Foch-Gilttoyees was designated as a class A provincial park on May 20, 2004 following recommendations from the Kalum Land and Resource Management Plan. The protected area portion was designated a year later on March 22, 2005. Drum Lummon Mines and Paisley Point Mines established mineral claims north of Drumlummon Bay in the early 1920’s for extraction of copper, gold and silver. Some mineral claims still exist in this area (adjacent to the north side of the protected area) but are excluded from the park.
Foch-Gilttoyees contains part of a historical First Nations travel route between the Douglas Channel and the Skeena River (the remainder of the route is in Gitnadoiks River Park).
Foch Lagoon is one of the largest and most remote lagoons on the B.C. coast. It includes a highly productive and unique tidal narrows at its entranceway. Because of the heavy tide influence in the narrows the oceanic productivity in this area is very high compared to the rest of the Douglas Channel. The kelp beds that are found in this area support nurseries for a wide array of sea life.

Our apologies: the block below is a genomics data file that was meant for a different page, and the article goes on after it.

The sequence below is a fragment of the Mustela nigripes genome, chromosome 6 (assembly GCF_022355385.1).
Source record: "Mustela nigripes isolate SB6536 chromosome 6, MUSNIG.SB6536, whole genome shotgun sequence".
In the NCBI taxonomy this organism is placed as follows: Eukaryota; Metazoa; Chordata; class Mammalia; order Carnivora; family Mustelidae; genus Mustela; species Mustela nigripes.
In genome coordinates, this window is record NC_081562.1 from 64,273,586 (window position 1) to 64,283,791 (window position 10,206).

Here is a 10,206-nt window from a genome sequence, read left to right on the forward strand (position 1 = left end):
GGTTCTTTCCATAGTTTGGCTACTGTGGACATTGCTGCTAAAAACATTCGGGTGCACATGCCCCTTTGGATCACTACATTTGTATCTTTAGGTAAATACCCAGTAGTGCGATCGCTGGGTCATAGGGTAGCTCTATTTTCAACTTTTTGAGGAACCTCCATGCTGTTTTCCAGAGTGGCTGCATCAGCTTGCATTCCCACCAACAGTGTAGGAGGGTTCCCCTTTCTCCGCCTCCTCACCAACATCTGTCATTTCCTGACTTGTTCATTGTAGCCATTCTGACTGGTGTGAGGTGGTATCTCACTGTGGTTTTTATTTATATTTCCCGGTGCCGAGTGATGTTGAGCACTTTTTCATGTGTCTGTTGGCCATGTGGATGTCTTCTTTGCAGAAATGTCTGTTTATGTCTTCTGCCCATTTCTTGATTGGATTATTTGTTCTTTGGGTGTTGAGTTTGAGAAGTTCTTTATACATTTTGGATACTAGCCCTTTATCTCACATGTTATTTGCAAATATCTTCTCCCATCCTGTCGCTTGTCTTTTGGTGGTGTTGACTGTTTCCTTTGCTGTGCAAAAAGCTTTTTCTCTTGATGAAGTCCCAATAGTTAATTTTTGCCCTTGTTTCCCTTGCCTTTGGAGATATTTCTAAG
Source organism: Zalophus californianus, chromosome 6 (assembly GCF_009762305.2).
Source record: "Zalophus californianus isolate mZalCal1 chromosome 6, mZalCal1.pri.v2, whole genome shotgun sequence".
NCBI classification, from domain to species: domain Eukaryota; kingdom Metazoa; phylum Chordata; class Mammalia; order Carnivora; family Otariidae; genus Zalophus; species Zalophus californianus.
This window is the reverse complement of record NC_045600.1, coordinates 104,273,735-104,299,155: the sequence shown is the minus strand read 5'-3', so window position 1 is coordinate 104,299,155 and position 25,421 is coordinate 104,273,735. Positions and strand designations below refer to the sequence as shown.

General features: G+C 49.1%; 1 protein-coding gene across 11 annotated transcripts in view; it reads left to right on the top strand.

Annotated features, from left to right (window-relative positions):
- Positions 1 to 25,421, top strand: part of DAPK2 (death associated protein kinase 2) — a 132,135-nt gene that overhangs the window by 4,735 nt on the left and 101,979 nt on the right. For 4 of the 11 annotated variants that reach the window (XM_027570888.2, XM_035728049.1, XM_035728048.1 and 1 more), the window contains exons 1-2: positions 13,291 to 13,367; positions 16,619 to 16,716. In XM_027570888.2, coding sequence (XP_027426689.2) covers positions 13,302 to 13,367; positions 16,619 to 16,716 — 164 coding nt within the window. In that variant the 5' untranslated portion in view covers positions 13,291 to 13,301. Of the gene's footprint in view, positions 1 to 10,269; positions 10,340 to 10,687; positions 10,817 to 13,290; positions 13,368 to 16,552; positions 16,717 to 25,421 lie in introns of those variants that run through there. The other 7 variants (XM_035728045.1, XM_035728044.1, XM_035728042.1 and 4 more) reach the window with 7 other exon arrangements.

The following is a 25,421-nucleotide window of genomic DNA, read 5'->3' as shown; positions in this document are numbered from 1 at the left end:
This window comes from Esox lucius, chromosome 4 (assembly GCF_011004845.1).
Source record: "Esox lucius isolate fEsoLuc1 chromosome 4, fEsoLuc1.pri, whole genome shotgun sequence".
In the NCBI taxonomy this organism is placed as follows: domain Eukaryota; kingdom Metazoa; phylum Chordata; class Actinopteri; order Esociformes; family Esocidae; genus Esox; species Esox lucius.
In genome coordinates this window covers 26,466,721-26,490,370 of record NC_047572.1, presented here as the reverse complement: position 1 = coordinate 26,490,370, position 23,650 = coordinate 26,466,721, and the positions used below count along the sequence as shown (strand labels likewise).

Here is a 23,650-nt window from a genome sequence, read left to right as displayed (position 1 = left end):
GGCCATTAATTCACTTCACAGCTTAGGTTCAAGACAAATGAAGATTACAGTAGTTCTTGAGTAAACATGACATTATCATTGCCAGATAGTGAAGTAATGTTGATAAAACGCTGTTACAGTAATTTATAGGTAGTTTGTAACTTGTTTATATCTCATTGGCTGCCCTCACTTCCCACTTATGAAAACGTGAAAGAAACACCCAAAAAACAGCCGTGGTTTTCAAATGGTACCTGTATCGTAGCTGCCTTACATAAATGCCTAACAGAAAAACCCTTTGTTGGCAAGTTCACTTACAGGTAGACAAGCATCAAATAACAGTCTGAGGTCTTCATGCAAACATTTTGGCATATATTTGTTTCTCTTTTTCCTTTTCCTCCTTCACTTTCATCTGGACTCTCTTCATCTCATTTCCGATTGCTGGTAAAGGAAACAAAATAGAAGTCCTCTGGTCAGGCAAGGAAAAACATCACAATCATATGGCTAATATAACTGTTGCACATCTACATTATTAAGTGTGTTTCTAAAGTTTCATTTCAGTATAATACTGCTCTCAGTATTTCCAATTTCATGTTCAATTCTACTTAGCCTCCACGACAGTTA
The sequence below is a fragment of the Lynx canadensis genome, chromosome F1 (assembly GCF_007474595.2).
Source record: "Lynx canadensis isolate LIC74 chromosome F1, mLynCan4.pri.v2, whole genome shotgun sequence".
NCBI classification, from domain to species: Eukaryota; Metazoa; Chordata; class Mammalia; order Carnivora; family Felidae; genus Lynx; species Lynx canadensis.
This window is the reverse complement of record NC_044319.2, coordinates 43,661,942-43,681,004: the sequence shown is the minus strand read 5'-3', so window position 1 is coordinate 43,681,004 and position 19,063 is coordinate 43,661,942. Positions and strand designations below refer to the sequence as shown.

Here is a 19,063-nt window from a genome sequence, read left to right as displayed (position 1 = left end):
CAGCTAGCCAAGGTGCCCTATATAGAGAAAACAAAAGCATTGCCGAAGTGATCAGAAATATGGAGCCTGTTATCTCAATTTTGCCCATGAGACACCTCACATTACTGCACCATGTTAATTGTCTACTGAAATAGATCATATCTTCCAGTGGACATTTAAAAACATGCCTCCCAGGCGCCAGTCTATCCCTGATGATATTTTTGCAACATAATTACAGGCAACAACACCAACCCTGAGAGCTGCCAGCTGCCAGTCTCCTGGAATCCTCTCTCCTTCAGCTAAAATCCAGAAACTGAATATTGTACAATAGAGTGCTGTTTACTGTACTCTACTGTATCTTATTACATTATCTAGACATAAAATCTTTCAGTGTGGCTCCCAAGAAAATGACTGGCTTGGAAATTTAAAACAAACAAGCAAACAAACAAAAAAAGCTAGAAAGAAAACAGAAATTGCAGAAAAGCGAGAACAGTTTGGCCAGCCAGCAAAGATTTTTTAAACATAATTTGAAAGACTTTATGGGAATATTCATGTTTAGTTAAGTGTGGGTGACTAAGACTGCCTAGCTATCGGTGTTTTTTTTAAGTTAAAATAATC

Foch-Gilttoyees protects a regionally significant estuary complex at the north end of the Gilttoyees Inlet. The Gilttoyees Creek and Peechugh Creek estuary is notable for its well-developed inter-tidal flats and relatively under-developed mud flats. Salt-water marsh and meadow communities dominate the inter-tidal flats.
The estuary has very high wildlife values, particularly over-wintering habitat for the Blue-listed Trumpeter Swan, Barrow’s Goldeneye, Harlequin Duck, Surf Scoter, Long-tailed duck and Western Grebe.